The estuary of the Oka River is located within the Urdaibai Biosphere Reserve, on the coast of Biscay, Basque Country, north of Spain. It is an area of high ecological value. Its landscape has been transformed over the years by human activities, as it has been inhabited since Prehistoric times. The most important activities affecting the landscape of the estuary have been agriculture, cattle rising and a shipyard. While the first two have practically disappeared, the shipyard activity is still on-going, although with less intensity than in previous decades.
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The old office building at Groot Willemsplein, Rotterdam, dating back to the 1940’s, was renovated to give it a new life with commercial functions on the ground floor and flexible office spaces at the other floors. The most important climate adaptation and mitigation measure implemented is the energy-efficient cooling and heating system. An Aquifer Thermal Energy Storage (ATES) system supplies the building with heat and cold. In summer, heat will be absorbed and stored in a ground water aquifer, this stored heat can be used in winter to heat the building.
The Netherlands is a country with a long history of mitigating flood damage and adapting to flood risk. With 60% of the country below sea level, the development and implementation of flood resilient infrastructure has become an important part of the Dutch culture. The flood threat in the Netherlands is not only related to rising sea-levels. Rivers also pose a risk of flooding. This risk is increased by climate change as it causes more frequent and extreme rainfall.
The Regge River is a typical rain fed river. Starting in the 19th century the first bends were cut and over the years the Regge River was largely turned into a canal. In situations with heavy rainfall, large areas in the valley of the river are flooded. In dry periods, on the contrary, agriculture and the wetlands suffer from the lack of water. Because of climate change, precipitation is projected to become more extreme; showers heavier and dry spells more prolonged. Measures directed at restoring the dynamics of the river must also help to adapt to these projected changes.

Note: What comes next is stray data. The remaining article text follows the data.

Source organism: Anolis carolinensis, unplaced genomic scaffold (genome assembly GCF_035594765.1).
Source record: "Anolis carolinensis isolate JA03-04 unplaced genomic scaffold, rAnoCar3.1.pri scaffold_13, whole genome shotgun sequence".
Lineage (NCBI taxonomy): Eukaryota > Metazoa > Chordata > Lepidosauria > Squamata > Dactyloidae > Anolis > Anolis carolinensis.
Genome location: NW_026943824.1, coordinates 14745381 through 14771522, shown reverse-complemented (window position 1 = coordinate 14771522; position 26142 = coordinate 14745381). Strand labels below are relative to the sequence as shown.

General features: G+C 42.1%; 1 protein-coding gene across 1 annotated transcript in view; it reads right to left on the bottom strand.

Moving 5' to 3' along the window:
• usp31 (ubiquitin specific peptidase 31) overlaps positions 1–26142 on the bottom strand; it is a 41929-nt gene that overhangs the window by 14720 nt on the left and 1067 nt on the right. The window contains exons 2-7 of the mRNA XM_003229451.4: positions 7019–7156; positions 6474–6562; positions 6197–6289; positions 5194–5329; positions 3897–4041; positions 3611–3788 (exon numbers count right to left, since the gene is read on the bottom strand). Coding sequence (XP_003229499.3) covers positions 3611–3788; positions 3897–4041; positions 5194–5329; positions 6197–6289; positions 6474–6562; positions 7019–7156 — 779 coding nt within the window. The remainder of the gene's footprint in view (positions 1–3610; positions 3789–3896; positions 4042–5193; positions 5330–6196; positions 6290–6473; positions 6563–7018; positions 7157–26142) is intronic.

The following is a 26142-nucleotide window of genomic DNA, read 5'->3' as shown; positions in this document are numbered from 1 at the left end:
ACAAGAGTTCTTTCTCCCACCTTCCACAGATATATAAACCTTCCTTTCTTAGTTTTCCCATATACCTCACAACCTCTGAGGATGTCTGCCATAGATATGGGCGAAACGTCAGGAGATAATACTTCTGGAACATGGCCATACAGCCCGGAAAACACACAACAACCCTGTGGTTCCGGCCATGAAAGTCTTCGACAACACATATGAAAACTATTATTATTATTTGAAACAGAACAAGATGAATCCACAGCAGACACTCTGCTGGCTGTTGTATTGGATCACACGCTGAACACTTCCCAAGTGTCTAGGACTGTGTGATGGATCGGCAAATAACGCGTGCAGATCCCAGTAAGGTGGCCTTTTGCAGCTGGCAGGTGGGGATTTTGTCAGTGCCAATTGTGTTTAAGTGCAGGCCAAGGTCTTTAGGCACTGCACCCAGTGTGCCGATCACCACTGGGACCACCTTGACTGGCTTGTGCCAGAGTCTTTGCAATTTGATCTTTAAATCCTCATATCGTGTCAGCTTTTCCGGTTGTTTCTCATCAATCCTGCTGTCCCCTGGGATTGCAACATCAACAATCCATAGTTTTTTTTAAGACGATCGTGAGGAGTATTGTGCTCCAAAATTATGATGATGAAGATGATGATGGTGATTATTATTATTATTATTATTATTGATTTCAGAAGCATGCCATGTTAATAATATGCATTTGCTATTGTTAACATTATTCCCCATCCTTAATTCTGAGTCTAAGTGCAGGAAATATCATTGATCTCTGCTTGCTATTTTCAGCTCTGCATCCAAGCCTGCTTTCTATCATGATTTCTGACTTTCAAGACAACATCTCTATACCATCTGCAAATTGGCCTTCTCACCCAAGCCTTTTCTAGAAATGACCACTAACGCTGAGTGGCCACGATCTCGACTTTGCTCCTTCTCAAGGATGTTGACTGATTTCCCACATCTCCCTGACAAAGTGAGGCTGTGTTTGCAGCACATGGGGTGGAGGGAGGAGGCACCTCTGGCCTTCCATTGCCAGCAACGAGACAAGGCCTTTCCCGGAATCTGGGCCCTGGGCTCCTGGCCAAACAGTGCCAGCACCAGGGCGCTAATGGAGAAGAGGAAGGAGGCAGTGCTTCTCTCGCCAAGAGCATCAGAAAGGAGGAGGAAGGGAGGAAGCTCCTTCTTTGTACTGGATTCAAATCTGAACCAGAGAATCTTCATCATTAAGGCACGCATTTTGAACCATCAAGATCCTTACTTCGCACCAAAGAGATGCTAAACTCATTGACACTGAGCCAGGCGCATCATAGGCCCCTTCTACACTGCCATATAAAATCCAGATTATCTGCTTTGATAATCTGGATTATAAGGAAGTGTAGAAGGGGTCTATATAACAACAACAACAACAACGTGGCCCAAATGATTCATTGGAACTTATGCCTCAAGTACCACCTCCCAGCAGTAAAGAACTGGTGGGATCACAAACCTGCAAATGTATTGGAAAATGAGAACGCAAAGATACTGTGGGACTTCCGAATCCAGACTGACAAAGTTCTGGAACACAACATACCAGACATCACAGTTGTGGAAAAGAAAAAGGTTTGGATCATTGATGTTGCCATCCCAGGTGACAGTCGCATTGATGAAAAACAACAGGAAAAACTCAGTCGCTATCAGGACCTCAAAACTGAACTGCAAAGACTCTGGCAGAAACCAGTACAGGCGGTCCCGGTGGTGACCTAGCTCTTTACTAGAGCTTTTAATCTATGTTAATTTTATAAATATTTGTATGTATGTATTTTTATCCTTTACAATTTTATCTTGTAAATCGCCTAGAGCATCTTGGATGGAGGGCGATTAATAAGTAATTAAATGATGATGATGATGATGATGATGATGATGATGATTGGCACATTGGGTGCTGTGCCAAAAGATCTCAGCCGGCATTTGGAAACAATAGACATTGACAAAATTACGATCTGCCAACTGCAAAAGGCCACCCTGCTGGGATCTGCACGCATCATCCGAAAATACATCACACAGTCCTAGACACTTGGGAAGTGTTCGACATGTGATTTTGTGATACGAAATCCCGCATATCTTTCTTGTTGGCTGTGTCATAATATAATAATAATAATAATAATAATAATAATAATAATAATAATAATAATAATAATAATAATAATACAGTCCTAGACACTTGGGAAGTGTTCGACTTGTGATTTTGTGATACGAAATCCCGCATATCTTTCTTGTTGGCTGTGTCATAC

The Hedwige-Prosper polders project is part of the Belgian Sigma Plan: this integrated plan is reinforcing dikes and quay walls and opening flood areas to protect land along the Scheldt Estuary and the upstream basin against floods. In this specific project, the outer defences of the Hertogin-Hedwige (hereinafter referred to as Hedwige) and the Prosper polders – low lying areas of reclaimed land are being removed, reopening these areas to the tides.
The Albert canal in the eastern part of Flanders connects the industrial zones around Liege with the harbour of Antwerp. Ships can continue their way at both ends of the canal: via the river Scheldt to the Netherlands and via the river Meuse to France. In the future the Meuse basin, from which the Albert canal receives its water, is projected to experience more and longer periods of low river discharge, as a consequence of climate change, and so less water is expected to be available for sluicing ships. This would limit inland navigation.
The Kruibeke Bazel Rupelmonde (KBR) Controlled Flood Area (CFA) is a key component of the Belgian Sigma Plan for the Scheldt Estuary. The Sigma Plan is an integrated flood protection plan that combines dikes, seawalls and flood areas to protect approximately 20,000 hectares of land from flooding.
At Nijmegen, the Waal River bends sharply and narrows. This creates a bottleneck, which often caused flooding of the historic city centre of Nijmegen, located on the south bank of the Wall. After the floods of 1993 and 1995 and faced with increased risk of flooding due to climate change, the city of Nijmegen decided to give more room to the Waal River, at the same time protecting nearby natural habitats and providing recreational space.
The Flemish coast is intensively used by many actors, embracing coastal towns, commercial ports connected to industrial areas, leisure marinas and touristic activities. It is exposed to flooding due to storm events and sea level rise. In 2007, the Flemish Government, after a safety test revealing an insufficient protection of the coast, started the elaboration of an Integrated Master Plan for Coastal Safety that was finally approved in June 2011.
The Sigma Plan is an integrated flood protection plan that was firstly established in 1977, in reaction to a major storm surge flood in 1976. The Sigma Plan offers protection against storm surges as well as river floods caused by excessive rainfall. Its objectives also include nature protection.